As a leader of my church’s Sunday Adult Forum, I had a goal: to put a human face on Islam for the members of the congregation and community.
We invited a Shia Muslim woman, Marwa al-Musawi, to speak to us. Marwa is the director of diversity at Green River College where I work as an adjunct professor. She is 29 years old, married, with an 8-month-old daughter named Miriam.
She shared her experience as a girl of 12 having to flee Iraq, first traveling with her family to Iran, then Jordan and finally to the United States. Her parents had been vocal in their opposition to Saddam Hussein and had been forced to flee for their lives.
Opposition to people unlike us is part of our history. It was 154 years ago, during the American Civil War, when there were riots and demonstrations against Irish and German Catholic immigrants. They were viewed with suspicion and fear because they were different. Many Protestant Americans believed Catholics represented the “Great Whore of Babylon” noted in the Book of Revelation.
When I was a teen, my mother warned me about her fears that if the Catholic candidate John F. Kennedy won the 1962 presidential election, we as a nation would be taken over by the Catholic Church and be forced to convert. Of course, Kennedy won and her fears were not realized. She never admitted that perhaps her thinking had been wrong.
Today, we live in an era when my mother’s irrational fears have been replaced by new irrational fears toward Muslim citizens and immigrants.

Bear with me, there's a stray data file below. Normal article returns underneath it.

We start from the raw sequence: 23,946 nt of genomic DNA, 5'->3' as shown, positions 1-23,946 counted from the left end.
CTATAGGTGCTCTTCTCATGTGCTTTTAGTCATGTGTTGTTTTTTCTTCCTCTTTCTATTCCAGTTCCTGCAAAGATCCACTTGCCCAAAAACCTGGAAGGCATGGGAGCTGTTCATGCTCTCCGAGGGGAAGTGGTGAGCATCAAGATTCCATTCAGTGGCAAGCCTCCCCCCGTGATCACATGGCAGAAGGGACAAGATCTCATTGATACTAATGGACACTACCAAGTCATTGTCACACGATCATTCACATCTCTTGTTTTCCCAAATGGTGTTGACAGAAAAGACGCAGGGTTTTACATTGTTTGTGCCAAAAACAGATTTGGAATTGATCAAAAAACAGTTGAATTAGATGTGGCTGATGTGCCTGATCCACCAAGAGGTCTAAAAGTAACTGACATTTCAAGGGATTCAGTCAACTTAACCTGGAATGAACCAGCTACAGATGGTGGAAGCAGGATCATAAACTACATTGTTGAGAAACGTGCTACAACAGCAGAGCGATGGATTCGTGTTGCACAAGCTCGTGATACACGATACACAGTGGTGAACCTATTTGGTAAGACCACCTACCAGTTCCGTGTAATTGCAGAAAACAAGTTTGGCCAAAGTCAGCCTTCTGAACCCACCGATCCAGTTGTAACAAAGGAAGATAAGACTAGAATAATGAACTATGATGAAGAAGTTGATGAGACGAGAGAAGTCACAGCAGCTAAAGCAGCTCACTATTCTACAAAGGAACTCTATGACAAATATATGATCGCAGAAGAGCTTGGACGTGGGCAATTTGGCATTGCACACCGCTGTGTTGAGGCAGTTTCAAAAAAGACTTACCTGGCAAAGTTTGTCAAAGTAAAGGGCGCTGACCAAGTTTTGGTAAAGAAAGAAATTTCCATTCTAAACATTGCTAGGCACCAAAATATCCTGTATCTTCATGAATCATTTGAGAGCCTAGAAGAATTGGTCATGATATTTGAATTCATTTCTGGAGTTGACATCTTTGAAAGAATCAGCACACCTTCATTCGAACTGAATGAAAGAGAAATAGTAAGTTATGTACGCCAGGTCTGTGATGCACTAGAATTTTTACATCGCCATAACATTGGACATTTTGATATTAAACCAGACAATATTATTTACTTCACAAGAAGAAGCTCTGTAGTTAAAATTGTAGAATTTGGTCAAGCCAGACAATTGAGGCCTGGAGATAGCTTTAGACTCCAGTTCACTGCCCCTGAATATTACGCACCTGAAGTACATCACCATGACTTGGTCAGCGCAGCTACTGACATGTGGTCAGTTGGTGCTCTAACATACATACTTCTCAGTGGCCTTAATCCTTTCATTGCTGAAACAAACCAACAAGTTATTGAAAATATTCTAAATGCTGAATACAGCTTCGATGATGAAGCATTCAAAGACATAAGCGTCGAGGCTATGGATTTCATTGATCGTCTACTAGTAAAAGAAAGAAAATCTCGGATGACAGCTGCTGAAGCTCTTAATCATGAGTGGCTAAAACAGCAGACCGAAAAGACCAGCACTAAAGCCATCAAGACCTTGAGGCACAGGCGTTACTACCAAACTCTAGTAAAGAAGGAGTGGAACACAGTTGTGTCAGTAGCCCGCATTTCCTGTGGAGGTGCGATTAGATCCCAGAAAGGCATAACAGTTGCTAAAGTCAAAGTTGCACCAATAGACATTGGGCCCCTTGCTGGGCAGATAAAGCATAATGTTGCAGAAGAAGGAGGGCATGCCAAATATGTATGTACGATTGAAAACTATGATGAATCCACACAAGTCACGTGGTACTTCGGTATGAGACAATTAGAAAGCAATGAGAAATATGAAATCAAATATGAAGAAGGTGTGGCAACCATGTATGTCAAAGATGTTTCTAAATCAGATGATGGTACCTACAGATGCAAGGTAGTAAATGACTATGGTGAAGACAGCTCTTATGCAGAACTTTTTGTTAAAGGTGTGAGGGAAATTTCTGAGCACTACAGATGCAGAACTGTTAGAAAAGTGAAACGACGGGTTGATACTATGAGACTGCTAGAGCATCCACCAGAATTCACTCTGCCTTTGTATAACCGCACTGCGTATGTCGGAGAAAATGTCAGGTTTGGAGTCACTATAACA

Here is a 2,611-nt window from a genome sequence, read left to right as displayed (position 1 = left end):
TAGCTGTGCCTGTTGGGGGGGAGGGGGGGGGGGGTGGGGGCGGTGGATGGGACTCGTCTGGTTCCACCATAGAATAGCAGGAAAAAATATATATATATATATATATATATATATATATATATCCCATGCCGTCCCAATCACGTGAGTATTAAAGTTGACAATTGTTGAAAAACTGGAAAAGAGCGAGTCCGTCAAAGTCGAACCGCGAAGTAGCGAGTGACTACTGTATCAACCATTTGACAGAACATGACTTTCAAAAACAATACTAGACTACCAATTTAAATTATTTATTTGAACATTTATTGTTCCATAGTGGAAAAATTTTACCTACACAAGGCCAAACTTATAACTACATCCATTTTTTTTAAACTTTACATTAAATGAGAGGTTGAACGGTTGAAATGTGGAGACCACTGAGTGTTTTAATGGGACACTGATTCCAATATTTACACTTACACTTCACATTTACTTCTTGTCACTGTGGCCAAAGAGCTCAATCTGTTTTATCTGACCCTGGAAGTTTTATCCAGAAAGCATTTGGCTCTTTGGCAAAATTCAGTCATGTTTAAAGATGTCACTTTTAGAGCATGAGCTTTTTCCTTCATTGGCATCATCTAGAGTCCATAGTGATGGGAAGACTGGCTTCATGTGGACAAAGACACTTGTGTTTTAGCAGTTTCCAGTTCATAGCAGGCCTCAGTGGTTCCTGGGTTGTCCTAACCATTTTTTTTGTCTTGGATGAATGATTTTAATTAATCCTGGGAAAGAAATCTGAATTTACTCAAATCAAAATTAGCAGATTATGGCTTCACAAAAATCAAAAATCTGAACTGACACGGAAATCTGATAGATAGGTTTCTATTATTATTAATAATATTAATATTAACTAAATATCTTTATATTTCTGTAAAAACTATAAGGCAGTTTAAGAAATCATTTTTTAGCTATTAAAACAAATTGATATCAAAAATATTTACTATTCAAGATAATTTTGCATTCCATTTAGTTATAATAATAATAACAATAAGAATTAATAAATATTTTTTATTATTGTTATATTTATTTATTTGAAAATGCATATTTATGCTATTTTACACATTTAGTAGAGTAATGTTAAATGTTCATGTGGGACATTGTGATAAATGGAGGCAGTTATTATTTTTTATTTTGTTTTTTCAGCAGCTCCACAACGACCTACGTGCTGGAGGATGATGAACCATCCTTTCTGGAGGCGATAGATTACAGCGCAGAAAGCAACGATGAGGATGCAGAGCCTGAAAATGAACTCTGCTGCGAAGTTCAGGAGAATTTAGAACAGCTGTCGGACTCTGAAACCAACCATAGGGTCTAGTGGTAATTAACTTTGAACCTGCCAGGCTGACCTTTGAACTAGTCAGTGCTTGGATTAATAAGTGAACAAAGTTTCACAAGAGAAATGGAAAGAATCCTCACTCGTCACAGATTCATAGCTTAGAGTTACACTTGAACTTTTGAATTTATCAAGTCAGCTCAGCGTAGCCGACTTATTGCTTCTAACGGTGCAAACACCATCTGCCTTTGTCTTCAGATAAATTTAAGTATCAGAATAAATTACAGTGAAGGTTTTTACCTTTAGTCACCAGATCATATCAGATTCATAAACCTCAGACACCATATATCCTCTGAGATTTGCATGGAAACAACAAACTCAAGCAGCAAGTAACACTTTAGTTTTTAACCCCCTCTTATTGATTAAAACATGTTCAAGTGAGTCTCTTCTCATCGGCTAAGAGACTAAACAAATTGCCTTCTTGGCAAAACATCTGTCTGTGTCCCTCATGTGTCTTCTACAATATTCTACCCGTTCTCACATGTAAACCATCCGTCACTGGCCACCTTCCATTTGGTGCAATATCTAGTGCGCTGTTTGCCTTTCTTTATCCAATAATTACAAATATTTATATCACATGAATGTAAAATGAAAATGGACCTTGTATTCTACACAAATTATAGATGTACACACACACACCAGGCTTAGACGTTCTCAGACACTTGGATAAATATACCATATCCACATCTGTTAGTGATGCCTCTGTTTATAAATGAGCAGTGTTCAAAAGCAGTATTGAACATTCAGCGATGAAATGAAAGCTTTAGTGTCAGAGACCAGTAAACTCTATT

Marwa told us what her life is like as a Shia Muslim living in the Auburn area. She explained that she wore her hijab (head covering) because it is a statement of faith and identity. She also strongly stated that men do not oppress Muslim women. Men and women are equal before Allah, according to the Quran.
She had spoken at another Lutheran church in Federal Way just before she came to Enumclaw. Her husband, fearing that Enumclaw might be less tolerant of Muslims than Federal Way, asked her why she was willing to speak.
The 40 or so attendees of her lecture greeted her with courtesy and friendliness. Several thanked her for coming.
One person noted, “I was a little hesitant about attending (picture preconceived thoughts about Muslims), but I decided to sit and listen and see what she had to say. What a nice surprise. She wasn’t that much different than any other young, bright American woman raising a family, balancing a job, a family and religious beliefs. She was interesting, articulate and personable, and kind thinking…. (Afterward) I told her she had opened my mind. It was a powerful, profound and beautiful thing.”
It’s human nature to put people who are not like us into boxes. We tend to turn them into objects instead of seeing them as the human beings they really are. Only through human contact and interaction do we begin to realize that people are just people, no matter what they believe or where they are from. We all have strengths and weaknesses. We are all human.
At Green River College I teach Muslims, other religions and numerous nationalities in my classes. I also deal with white Americans whose thinking is very different than my own. The experience can be jarring when I learn how they perceive their world.
But, by listening to others’ stories and beliefs, I am constantly reminded that what I believe may be wrong and what others believe may be right. It is a humbling experience that I need to be reminded of on a regular basis.
It’s a healthy experience to interact with others who do not share our religious or political beliefs. It’s important to break down the bubbles of unreality we all tend to retreat into because we feel safe there. It’s important to talk to, and especially listen to, those who strongly disagree with us.
Do you have the courage to face your own fears and prejudices? We all need to open our minds. It is a powerful, profound and beautiful thing.